• notleia says:

        lol, I guess you’ve convinced me you’re not a Calvinist if you don’t hammer on the importance of corporate worship.

        Side note: I think “survival of the fittest” has been corrupted in popular thought. It shouldn’t be “survival of the physically fittest, as in strongest” but more like “survival of the fittest to suit the ecological niche.”

        More on topic: The idea of direct connection to God is nice, but it’s a waaaaaaaaaaay abstract idea that has way less traction than the societal pressure to produce your 2.5 sproglets.
        Also no one seems to agree on what the heck that actually means. Is it an emotional high? Doing peyote is a more reliable way of getting what you’re after than reading the same 66 books of scripture for your entire life (while avoiding the scholarly approach that makes the orthodox pitchforks hungry for heresies).

        • Travis Perry says:

          I already told you I’m not a Calvinist. You just didn’t quite believe me.

          Not to say corporate worship has no value, it does, but individual worship matters most. Individuals matter most–the Gospel was preached to individuals and individuals either do or do not believe. Yes, the individuals assemble into a larger body with a purpose–but the most important part of that purpose, in my view, is serving one another rather than worship or anything else (like teaching, which is also good, but not as essential as serving–though teaching should be a form of service, actually).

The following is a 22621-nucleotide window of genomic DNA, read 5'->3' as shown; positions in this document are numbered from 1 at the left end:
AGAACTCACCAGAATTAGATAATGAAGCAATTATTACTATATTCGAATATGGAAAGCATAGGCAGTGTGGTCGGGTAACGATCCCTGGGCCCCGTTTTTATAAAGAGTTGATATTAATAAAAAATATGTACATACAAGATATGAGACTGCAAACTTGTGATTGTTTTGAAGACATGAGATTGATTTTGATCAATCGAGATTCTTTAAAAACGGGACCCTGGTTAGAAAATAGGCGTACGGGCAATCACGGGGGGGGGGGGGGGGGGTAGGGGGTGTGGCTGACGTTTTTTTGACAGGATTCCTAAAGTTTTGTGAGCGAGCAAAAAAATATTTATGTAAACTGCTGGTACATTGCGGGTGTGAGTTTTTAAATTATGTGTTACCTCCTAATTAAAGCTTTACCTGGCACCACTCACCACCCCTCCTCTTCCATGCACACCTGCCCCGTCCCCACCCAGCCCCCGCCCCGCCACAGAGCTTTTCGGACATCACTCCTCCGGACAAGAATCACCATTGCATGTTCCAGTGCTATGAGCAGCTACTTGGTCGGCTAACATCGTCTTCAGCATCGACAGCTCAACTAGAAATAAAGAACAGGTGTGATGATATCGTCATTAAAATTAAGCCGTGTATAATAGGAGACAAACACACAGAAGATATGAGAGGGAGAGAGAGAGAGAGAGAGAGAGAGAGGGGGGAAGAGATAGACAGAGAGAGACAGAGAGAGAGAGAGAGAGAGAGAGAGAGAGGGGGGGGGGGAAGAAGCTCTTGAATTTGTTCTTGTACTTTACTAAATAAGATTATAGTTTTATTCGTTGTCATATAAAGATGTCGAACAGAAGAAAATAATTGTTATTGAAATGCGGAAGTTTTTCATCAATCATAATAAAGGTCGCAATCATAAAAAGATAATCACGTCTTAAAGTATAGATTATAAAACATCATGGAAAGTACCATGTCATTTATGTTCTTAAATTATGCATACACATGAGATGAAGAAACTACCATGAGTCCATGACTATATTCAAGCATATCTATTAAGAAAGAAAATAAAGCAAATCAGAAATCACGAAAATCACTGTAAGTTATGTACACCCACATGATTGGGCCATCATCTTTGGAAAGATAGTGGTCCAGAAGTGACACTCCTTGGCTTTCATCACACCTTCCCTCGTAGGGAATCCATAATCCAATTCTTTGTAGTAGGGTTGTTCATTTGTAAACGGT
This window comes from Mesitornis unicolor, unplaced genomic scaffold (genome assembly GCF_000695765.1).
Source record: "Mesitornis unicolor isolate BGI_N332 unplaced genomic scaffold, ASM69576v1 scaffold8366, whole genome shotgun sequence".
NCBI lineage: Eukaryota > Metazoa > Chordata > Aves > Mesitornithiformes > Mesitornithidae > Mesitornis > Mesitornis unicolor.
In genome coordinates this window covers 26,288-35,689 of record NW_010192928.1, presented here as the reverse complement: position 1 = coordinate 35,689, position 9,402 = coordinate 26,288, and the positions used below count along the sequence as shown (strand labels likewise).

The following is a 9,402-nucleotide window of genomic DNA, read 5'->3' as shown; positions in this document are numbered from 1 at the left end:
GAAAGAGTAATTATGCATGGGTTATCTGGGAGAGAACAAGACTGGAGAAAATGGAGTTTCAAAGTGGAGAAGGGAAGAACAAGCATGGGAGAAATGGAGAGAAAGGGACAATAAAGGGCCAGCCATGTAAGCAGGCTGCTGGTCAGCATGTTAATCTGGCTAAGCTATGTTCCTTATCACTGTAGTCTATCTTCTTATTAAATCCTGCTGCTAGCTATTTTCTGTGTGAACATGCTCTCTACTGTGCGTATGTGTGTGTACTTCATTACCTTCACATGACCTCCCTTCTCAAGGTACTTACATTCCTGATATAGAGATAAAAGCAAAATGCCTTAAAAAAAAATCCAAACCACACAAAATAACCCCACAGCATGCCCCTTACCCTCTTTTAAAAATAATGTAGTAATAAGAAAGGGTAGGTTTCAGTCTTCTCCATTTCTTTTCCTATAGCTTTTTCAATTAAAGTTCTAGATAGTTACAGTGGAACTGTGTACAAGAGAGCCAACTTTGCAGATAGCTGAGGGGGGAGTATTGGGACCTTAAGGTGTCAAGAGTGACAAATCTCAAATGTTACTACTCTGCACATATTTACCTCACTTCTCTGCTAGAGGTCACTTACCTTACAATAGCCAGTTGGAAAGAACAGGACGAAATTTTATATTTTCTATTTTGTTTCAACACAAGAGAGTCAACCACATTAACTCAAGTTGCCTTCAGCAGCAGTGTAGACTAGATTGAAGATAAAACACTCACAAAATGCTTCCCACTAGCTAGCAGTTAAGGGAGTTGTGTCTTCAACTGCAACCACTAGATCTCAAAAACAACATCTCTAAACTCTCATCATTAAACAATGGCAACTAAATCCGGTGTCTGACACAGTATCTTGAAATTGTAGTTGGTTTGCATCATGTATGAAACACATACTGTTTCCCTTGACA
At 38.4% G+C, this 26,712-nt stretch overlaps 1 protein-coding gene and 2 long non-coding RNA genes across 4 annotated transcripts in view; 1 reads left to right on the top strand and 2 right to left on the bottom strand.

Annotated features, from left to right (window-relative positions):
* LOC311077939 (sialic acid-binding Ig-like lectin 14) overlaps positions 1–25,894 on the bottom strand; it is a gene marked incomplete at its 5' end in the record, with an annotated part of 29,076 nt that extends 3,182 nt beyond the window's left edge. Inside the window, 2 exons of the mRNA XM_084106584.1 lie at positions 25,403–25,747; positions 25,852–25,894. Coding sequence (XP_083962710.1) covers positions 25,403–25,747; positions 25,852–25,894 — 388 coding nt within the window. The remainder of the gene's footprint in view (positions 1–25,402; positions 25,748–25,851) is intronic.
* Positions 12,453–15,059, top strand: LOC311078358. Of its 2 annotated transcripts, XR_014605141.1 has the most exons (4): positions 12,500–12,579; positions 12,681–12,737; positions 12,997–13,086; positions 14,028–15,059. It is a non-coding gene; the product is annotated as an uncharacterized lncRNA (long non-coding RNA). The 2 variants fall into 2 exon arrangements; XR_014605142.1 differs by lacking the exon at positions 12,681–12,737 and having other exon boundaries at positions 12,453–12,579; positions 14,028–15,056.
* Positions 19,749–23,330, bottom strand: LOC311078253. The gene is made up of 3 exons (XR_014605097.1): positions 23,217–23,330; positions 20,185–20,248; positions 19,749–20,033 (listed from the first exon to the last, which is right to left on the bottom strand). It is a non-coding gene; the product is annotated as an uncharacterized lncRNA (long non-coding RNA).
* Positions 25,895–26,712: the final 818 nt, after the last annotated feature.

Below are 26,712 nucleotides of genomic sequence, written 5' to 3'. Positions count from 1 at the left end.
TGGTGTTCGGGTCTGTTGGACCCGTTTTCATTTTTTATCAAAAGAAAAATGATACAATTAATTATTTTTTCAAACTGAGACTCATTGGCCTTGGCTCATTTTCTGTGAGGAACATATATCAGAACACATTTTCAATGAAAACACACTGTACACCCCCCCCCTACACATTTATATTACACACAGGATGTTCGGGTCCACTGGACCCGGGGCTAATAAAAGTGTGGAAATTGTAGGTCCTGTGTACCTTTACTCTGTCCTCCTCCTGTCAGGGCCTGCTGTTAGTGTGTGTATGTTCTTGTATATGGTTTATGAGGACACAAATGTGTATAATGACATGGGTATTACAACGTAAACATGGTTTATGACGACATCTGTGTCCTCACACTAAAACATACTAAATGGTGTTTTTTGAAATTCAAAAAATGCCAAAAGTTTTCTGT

As for what people think about a connection to God–it doesn’t matter to me that people don’t agree. This is part of my daily life, something I experience often. I could describe in detail but won’t at this moment. But the connection with the Almighty is what Christianity is about–not church culture, whatever you seem to think is more powerful but actually is much less significant.

          That you haven’t experienced what I’m talking about is a strong argument that you are not a Christian and never were. Though I do acknowledge the possibility of someone having personal faith and not really connecting with God, I’m doubtful that happens much. The heart of faith IS the believer meeting God in one way or other.

          Peyote? Gimme a break. I don’t hallucinate God and don’t want to. I’m not talking about being doped up here…I’m talking about the human mind working the way it was designed to work, not lamely limping along propped up by chemicals we ingest…